Currently, there are four major products in the high-end VR industry. There is the HTC Vive, the Oculus Rift, the Sony Playstation VR, and the Samsung Odyssey. Each system has its own benefits and requirements that need investigation.

One of the biggest barriers to high-end VR is that it requires a high-end system to function. The HTC Vive, Oculus Rift, and Samsung Odyssey all require a high-end gaming PC to work, and the Playstation VR needs a PS4 to work.  

Each headset requires a variety of peripherals and other requirements for full functionality. The Vive has two controllers — one for each hand — and four cameras for motion tracking. It also needs a large open area for the player to move in. The Oculus has a similar controller scheme, but some games also require an Xbox controller to play, alongside a seperate camera you can use, but isn’t required for most Oculus games. The Playstation VR utilizes dual motion controllers and a Playstation camera, all often sold separately from the VR headset. The Samsung Odyssey utilizes dual controllers also, but does not need external cameras. Instead, the headset has out-facing cameras that track body motion.

A large deciding factor for which VR headset to go with is what games they can run. The Vive gets games through Steam, which has little oversight on the quality of games, but also has the biggest library. Oculus and Playstation VR games are on their own store fronts, and the Odyssey uses games from Microsoft’s VR game library. When picking out which VR headset to get, you’ll want to examine which games you can get and what kind of VR experience you want.

The Differences Between Games, Simulations, Experiences, and Videos

VR isn’t just for playing games, it can do so much more. There is a lot of technical terms for each thing VR can do, so it’s important to know what each term means so you know what you’re getting out of a piece of software you pay for.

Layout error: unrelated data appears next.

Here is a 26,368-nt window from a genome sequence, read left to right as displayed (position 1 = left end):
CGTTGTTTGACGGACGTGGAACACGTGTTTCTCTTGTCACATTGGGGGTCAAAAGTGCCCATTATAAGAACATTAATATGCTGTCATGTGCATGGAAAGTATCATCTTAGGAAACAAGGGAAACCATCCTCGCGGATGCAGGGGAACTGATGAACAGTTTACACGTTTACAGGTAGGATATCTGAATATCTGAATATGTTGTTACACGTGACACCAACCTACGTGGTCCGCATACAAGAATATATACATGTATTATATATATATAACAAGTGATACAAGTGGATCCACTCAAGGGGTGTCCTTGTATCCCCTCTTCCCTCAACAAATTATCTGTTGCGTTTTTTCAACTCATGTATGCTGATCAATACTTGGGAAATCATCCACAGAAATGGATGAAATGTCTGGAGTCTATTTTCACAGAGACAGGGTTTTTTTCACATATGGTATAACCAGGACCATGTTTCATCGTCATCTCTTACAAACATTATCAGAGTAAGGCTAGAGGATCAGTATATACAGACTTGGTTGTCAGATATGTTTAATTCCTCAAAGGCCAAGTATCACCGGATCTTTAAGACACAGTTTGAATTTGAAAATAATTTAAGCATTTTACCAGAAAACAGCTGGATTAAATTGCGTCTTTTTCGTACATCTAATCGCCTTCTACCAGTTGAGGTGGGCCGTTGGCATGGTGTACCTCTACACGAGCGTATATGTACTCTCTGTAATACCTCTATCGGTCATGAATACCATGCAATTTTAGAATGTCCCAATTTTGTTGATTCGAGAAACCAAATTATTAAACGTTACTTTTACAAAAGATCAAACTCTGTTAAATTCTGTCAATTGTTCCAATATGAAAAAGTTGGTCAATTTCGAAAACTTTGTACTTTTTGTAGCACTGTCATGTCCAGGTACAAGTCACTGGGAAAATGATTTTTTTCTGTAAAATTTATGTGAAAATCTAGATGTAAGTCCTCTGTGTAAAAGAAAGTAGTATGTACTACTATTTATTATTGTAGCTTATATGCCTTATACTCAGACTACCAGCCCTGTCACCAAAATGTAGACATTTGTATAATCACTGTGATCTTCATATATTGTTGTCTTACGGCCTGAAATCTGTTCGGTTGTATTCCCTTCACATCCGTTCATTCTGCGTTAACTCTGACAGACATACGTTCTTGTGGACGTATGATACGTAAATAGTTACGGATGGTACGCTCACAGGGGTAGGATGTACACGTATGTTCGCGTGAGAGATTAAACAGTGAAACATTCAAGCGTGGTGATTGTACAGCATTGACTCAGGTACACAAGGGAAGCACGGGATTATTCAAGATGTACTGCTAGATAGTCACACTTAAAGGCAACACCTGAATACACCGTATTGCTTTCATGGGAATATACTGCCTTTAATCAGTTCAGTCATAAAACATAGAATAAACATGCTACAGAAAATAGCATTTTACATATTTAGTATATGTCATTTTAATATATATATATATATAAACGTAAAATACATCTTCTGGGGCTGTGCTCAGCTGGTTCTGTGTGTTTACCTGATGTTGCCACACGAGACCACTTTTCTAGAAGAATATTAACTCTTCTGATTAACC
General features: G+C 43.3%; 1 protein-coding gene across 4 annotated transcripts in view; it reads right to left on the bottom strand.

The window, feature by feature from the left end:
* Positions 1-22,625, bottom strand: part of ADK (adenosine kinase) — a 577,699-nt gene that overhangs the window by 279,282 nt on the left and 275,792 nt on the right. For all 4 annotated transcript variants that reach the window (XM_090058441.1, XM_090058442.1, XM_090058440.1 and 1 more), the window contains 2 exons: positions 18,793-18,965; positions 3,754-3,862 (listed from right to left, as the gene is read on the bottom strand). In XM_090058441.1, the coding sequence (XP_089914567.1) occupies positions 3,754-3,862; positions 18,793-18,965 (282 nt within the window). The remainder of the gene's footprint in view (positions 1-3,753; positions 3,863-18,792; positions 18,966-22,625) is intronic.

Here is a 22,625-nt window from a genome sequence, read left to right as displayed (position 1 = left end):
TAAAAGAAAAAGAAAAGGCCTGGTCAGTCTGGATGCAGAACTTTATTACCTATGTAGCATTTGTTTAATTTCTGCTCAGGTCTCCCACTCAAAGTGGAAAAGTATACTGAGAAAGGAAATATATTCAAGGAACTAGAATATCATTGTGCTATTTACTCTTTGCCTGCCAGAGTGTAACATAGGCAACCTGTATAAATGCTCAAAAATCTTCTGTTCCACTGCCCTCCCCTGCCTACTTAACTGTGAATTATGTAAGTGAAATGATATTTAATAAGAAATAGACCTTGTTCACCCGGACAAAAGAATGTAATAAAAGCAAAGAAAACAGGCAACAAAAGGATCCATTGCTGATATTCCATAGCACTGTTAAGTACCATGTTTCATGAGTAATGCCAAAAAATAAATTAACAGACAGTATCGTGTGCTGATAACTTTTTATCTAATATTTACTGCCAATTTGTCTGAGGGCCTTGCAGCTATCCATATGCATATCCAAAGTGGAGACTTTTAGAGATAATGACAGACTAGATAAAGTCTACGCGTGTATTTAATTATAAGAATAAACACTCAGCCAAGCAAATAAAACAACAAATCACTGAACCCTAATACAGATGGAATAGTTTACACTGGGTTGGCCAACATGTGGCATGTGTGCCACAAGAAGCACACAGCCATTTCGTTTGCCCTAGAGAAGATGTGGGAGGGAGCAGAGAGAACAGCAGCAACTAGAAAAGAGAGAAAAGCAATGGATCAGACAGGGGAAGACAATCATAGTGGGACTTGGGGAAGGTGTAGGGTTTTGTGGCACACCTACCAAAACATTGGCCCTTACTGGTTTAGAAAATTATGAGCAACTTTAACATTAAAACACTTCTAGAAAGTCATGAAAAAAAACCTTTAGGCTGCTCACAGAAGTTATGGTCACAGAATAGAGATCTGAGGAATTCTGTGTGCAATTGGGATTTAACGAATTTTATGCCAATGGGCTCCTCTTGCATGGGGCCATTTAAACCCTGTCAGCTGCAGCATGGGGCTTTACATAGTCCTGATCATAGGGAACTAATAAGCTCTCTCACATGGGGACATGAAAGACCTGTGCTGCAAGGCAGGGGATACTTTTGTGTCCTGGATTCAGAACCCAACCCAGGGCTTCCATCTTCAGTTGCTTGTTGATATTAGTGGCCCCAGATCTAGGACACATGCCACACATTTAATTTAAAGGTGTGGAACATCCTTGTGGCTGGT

Games have the user actively participating in a VR space, and you can win or lose at them. Simulations typically allow the user to interact and be a part of the VR space, but there is no winning or losing. A good example of this is art simulations where people can draw in a 3D space.

Experiences focus on providing a specific experience or tell a story with interaction by the user. This could be standing on the bottom of an ocean or following the life of a boy in rural Africa. The user can make small interactions with the world around them, but unable to alter the world as a whole.

Videos allow the user to be in a 3D space, but otherwise unable to interact with the world around them. They are a passive viewer in the video, just like when watching TV.

Each type of VR uses these different media styles in some way or another, but the higher you go with VR, the better your experience is. The downside is, better VR means higher expenses. If you are interested in getting into VR, a good place to start is low to middle VR headsets. This can give you a good idea if you enjoy the medium without breaking the bank. High-end headsets aren’t just expensive on their own, they also require high-end PCs or a PS4 to run.

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Ben Allen

Ben Allen

Champion of Hyrule, defender of space, bane of demons, savior of light, and occasional pizza eater.